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2016 Best Bets, Part I

After spending thousands of hours working to make money unproductively, we’re more than happy to close up 2015 and are looking forward to the next year of investing. This update will begin a series that focuses on developing opportunities as we see them in 2016. Thankfully, as we complete our analysis, we find that our view is comfortably on the contrarian side to what we’re seeing in the mass financial media. Part I will take a very high level view of the larger market and economic cycle in the US, including the risks of recession, historical probabilities, key drivers of returns and timing considerations. On with the show!


The Bigger Cycle – Buying Into End of Q1?


As I write this first edition, global financial markets are having one of their worst starts of the year since 2001 (down 2-4%). As such, it seems almost silly to say that we expect more weakness and continuation of the correction that began in July of last year. As I mentioned a couple of weeks ago, the markets seem to be pricing in a higher risk of a global recession. For instance, Treasury bonds are up, Gold is up, Short sellers are getting excited, defensive sectors like healthcare and consumer staples are doing the best, etc. While recession risk is certainly on the rise, looking out over the course of 2016, the evidence does NOT support that outcome – at least not yet. Beyond the nastiness in the energy and high yield credit market (which are highly related issues) as well some very weak manufacturing reports; we just don’t see leading indicators supporting the recessionary theme. Auto sales, strong employment, housing, spending, household debt, a rising US dollar, strong service sector, the shape of the yield curve and other leading indicators are still pointing to a tepid but healthy economic recovery here in the US. We see this as a mid to late cycle expansion in the US and the Fed supports that view with their most recent rate hike. The bond market is pricing in additional rate hikes totaling 0.75 though 2016, probably .15-.20 at a time.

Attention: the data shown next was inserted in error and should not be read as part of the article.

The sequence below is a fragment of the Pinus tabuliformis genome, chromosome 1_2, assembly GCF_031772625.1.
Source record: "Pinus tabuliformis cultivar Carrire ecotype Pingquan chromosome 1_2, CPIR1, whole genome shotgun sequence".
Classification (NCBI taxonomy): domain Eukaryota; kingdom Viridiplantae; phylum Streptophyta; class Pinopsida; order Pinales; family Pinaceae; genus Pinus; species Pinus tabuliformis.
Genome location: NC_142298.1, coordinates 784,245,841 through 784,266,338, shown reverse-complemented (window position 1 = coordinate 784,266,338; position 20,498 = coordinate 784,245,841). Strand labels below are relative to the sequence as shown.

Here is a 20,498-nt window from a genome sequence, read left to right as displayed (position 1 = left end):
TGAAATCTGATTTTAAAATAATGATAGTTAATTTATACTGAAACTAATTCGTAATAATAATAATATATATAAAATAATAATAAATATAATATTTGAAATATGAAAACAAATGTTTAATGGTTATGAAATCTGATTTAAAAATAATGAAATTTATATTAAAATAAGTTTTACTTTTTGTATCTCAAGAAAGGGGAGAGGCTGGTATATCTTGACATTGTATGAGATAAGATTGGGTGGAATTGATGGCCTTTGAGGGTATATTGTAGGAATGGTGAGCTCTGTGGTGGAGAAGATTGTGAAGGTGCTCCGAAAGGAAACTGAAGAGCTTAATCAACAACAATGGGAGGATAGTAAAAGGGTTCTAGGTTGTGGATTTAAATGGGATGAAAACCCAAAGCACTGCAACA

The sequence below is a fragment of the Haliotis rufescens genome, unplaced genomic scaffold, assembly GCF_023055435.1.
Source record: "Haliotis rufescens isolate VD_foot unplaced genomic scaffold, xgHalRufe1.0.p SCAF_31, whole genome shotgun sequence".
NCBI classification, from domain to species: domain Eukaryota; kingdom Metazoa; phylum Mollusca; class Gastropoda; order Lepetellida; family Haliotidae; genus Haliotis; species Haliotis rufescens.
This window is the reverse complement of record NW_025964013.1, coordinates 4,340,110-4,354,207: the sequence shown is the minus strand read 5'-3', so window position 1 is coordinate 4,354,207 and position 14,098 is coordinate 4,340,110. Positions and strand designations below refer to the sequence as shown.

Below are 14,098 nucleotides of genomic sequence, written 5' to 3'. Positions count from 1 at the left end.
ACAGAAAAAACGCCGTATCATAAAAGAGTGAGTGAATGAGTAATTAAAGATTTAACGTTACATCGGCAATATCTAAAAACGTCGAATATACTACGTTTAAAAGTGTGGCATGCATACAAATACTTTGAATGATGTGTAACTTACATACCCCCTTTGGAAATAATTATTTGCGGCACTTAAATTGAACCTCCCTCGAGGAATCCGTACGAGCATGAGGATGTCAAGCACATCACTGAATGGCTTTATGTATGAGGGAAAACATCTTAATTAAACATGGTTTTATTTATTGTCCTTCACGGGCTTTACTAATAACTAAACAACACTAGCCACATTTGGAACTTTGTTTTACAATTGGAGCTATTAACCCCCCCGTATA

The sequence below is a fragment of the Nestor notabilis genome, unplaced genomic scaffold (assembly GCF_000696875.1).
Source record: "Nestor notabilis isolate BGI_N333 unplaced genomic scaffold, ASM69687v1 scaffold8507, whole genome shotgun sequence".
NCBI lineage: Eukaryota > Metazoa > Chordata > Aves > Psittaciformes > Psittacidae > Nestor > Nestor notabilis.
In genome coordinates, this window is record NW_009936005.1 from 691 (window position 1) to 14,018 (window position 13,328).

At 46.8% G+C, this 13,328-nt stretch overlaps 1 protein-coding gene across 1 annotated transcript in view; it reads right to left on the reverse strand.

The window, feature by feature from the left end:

Issues that will be the key drivers of returns for 2016 are the Federal Reserve policy changes (obviously), trends in the energy sector (can we find stability?), and valuations. I’ll focus for a moment on the last one. Valuations for most of the developed world stock markets are no longer attractive and this remains a concern. Select foreign and developing markets are far more attractive now and will be the subject of a pending “2016 Best Bets” report as we build out our optimal international investment guidelines. According to our trusted research sources, the S&P 500 would need to pull back to around 1884 to return to the average post WWII valuation of 15 times earnings. The index is now trading at 19 x earnings on a trailing 12-month basis, which is in the 80-90thpercentile of all market conditions for high valuations. The 1884 level represents a loss of 8% from the 2015 year end close and coincidentally brings us back to the August lows. Remember, this is just to get back to an average stock market valuation. Downside risk is therefore a minimum 8%, but likely more. Now for some upside good news. The US market has been here before and done remarkable well at least until valuations have pushed into the 90-100th percentile. Take a look at this chart provided by Bespoke Research.